Triple-negative breast cancer is characterized by the absence of any receptors generally found in breast cancer cells. The three receptors not present in triple-negative breast cancer are progesterone receptors, estrogen receptors, and human epidermal growth factor (HER2). This cancer subtype is more aggressive compared to other breast cancer subtypes. In many cases, cancer spreads to tissues beyond the breast before it is diagnosed.
Symptoms of triple-negative breast cancer
The symptoms of triple-negative breast cancer are similar to breast cancer. It includes:
- A lump or mass in the breast may indicate cancer. However, most breast lumps are not cancerous. In most cases, a painless lump with irregular edges indicates breast cancer.
- Nipple or breast pain
- Discharge from the nipple (except breast milk)
- Red, flaking, dry, or thickened skin of the breasts or nipples
- Lymph node swelling near collar bone or under the arm
If the patients experience any of the above symptoms, they should book an appointment at the breast cancer hospital in Nashik.
Risk factors for triple-negative breast cancer
Triple-negative breast cancer may occur in any woman. However, some women are at an increased risk of cancer than others. The risk factors for triple-negative breast cancer include:
- Under 50 years of age (most of the receptor-positive breast cancer occurs in women above 60 years)
- Women of Latina or African-American origin
- Have BRCA gene mutation that increases the risk of breast cancer and other types of cancer
Treatment for triple-negative breast cancer
Triple-negative breast cancer does not have estrogen and progesterone receptors. Thus, triple-negative breast cancer may not respond to hormonal therapy. It is, thus, important to receive the best breast cancer treatment in Nashik. However, certain other treatment options treat or delay the progression of this cancer. The oncologists generally develop combinatorial treatment strategies for treating triple-negative breast cancer. Some of the treatment options are:
- Chemotherapy: Chemotherapy treatment in triple-negative breast cancer involves administering drugs that kill or delay the growth of cancerous cells. Patients diagnosed with cancer in the early stage may relatively respond well to chemotherapy. Chemotherapy is used before the surgery (neoadjuvant therapy) to shrink the cancer cells. It may also be used after the surgery (adjuvant therapy) that kills the cancerous cells left after the surgery.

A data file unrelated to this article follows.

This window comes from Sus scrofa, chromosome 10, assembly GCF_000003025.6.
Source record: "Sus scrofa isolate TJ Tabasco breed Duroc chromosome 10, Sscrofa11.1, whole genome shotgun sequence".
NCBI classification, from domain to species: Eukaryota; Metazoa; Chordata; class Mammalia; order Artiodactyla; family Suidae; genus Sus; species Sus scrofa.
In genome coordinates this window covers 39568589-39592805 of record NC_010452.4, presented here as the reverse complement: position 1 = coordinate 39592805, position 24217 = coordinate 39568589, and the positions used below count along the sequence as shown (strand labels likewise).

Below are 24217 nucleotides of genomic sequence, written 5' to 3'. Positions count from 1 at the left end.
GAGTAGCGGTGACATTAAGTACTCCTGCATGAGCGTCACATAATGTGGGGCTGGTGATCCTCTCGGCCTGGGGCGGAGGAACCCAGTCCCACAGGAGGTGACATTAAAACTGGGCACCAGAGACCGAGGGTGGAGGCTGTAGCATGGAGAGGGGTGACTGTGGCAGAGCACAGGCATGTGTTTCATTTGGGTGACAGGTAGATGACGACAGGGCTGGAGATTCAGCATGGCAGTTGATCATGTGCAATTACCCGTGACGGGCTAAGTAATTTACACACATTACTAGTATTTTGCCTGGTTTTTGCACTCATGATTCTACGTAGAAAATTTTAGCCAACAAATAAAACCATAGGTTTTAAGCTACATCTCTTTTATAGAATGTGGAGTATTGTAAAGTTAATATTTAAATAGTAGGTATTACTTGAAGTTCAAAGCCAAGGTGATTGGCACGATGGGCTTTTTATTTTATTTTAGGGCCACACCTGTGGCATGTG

- Surgery: The oncology surgeon performs different surgeries to treat triple-negative breast cancer. The surgeon will only remove the lump if the lump is restricted to a particular breast area. This surgery is known as lumpectomy. However, in some cases, the size and number of lumps are large, and there is also an involvement of the nearby lymph nodes. In such cases, lumpectomy is not a feasible option. The surgeon removes the complete breasts along with the affected lymph nodes. This procedure is known as mastectomy.
- Radiation therapy: Radiation therapy involves using high-energy radiation to destroy cancerous cells. It is generally administered in combination with surgery or chemotherapy. Radiation therapy also prevents the recurrence of cancer. It is usually done after a lumpectomy.
- Immunotherapy: Immunotherapy functions in two different but connected ways. It boosts the immune system and improves its performance in fighting against cancer cells. In addition, it makes the cancerous cells more vulnerable to immune cells by preventing the synthesis of protein hiding the cancer cells from the immune system.
- Targeted therapy: Targeted therapy drugs interfere with the cellular processes vital for growth, especially in cancer cells. PARP inhibitors target an enzyme in the cancer cells that assists DNA repair.
Common side effects of triple-negative breast cancer treatment
Like the treatment for other cancers, the treatment of triple-negative breast cancer has several side effects. Some of them are:
- Chemotherapy may result in hair loss within two to four weeks of initiation.
- Women experience fatigue, sickness, and nausea for one to two days after every chemotherapy cycle. The doctor may prescribe anti-emetic drugs.
- Some women may also experience confusion, memory, and concentration after chemotherapy and radiation therapy. However, it may go away within a few weeks after therapy completion.
- Patients may also have fluid accumulation in the lymph nodes after surgery or radiation therapy.
- Radiation therapy may alter the skin characteristics, such as redness and peeling of the skin.
Triple-negative breast cancer metastasis
Cancer metastasis is a step in the progression of cancer when the cancer cells leave the organ of origin and spread to one or more nearby or distant organs. Metastatic triple-negative breast cancer is difficult to treat and has a relatively reduced survival rate. The most common organs for metastatic triple-negative breast cancer are the liver, brain, bone, and lungs.
Prognosis of triple-negative breast cancer
The prognosis of triple-negative breast cancer depends upon several factors. These factors include the stage of cancer diagnosis, age of the patients, response to treatment, and overall health of the patient. The 5-year survival rate for localized triple-negative breast cancer is 91%, for regional triple-negative breast cancer is 65%, and 12% for distant cancer. The overall 5-year survival rate for triple-negative breast cancer is 77%.